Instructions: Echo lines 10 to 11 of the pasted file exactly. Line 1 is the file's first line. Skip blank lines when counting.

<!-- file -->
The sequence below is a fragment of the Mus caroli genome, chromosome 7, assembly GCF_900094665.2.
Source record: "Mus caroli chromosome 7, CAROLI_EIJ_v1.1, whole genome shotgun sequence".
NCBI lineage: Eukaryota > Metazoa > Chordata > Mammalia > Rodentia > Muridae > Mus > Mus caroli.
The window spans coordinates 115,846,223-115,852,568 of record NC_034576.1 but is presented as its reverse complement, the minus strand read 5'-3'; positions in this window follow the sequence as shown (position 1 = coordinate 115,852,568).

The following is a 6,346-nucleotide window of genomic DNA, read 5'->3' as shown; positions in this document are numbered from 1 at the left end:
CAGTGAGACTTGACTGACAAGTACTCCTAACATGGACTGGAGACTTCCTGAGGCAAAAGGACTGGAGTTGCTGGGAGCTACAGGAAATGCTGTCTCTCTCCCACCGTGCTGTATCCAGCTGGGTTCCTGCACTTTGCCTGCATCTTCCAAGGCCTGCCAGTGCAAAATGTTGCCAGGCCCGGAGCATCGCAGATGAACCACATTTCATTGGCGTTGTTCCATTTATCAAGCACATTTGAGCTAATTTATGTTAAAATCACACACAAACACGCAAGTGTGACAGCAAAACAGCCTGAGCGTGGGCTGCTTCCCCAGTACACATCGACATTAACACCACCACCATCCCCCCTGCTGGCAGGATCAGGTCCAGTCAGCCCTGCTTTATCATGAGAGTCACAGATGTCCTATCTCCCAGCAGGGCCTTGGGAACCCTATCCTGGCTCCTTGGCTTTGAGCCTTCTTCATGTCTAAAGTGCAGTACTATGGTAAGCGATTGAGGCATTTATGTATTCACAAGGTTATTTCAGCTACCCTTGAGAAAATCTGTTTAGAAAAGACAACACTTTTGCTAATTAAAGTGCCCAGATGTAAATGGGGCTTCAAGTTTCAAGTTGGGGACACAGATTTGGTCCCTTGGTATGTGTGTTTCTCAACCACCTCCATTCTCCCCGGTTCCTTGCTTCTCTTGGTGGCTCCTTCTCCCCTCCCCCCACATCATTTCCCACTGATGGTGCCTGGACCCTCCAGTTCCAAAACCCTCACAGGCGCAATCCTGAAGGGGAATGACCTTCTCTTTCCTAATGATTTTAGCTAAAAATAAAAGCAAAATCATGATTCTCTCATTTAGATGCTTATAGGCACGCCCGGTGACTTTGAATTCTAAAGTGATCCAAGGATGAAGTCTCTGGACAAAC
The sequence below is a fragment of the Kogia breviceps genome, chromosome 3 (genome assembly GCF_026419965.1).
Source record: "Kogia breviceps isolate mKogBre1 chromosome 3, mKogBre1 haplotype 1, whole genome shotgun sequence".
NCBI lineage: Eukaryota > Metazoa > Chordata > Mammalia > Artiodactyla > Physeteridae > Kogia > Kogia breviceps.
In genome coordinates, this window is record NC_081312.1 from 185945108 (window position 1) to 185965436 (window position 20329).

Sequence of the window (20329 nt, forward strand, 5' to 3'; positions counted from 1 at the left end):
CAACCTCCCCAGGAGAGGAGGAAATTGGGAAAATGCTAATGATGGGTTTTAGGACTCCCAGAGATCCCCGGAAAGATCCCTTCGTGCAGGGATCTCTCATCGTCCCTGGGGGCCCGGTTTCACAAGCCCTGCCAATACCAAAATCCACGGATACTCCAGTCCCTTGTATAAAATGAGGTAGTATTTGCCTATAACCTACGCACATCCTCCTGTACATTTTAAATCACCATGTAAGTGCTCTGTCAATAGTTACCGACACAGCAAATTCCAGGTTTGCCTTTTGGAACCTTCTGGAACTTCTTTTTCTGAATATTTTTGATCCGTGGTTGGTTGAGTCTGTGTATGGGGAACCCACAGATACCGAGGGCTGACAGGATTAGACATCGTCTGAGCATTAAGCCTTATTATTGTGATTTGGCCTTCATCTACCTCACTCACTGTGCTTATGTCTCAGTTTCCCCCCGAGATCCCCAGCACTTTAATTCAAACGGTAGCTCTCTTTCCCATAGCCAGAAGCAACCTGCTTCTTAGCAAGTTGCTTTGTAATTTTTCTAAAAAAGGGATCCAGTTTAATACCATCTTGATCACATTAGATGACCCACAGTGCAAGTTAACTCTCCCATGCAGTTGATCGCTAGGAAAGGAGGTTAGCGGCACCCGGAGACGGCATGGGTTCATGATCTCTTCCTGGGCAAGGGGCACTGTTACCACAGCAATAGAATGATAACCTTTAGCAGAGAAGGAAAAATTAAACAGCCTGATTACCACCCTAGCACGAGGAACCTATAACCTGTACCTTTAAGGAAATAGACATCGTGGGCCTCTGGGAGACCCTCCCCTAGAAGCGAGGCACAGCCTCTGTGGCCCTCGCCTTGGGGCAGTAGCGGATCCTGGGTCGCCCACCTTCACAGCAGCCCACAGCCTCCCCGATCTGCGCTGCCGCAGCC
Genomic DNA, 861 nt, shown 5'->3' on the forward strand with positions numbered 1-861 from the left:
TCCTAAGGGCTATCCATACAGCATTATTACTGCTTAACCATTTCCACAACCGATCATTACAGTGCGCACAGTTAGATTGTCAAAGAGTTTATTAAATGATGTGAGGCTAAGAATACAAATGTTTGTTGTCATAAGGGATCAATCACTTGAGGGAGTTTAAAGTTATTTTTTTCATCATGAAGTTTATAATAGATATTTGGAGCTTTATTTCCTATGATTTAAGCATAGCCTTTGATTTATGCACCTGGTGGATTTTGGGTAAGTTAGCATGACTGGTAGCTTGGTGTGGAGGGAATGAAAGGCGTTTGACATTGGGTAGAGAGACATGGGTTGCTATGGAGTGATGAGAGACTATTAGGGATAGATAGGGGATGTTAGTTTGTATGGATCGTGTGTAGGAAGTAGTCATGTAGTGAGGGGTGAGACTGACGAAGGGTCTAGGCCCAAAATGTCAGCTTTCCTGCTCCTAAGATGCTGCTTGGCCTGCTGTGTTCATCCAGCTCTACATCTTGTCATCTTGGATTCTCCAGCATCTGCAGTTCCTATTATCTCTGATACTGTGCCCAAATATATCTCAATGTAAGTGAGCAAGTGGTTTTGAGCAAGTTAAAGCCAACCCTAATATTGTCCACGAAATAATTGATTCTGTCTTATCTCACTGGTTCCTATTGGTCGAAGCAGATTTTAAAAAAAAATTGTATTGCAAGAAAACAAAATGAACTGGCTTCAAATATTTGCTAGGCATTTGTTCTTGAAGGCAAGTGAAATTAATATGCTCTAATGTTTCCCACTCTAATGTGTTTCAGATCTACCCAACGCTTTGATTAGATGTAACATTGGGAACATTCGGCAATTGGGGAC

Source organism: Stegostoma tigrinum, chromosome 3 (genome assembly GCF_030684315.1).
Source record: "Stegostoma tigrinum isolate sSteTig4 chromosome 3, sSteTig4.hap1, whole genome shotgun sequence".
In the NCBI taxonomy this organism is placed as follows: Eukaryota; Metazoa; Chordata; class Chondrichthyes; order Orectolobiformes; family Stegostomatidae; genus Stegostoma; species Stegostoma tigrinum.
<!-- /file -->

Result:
In genome coordinates, this window is record NC_081312.1 from 185945108 (window position 1) to 185965436 (window position 20329).

Sequence of the window (20329 nt, forward strand, 5' to 3'; positions counted from 1 at the left end):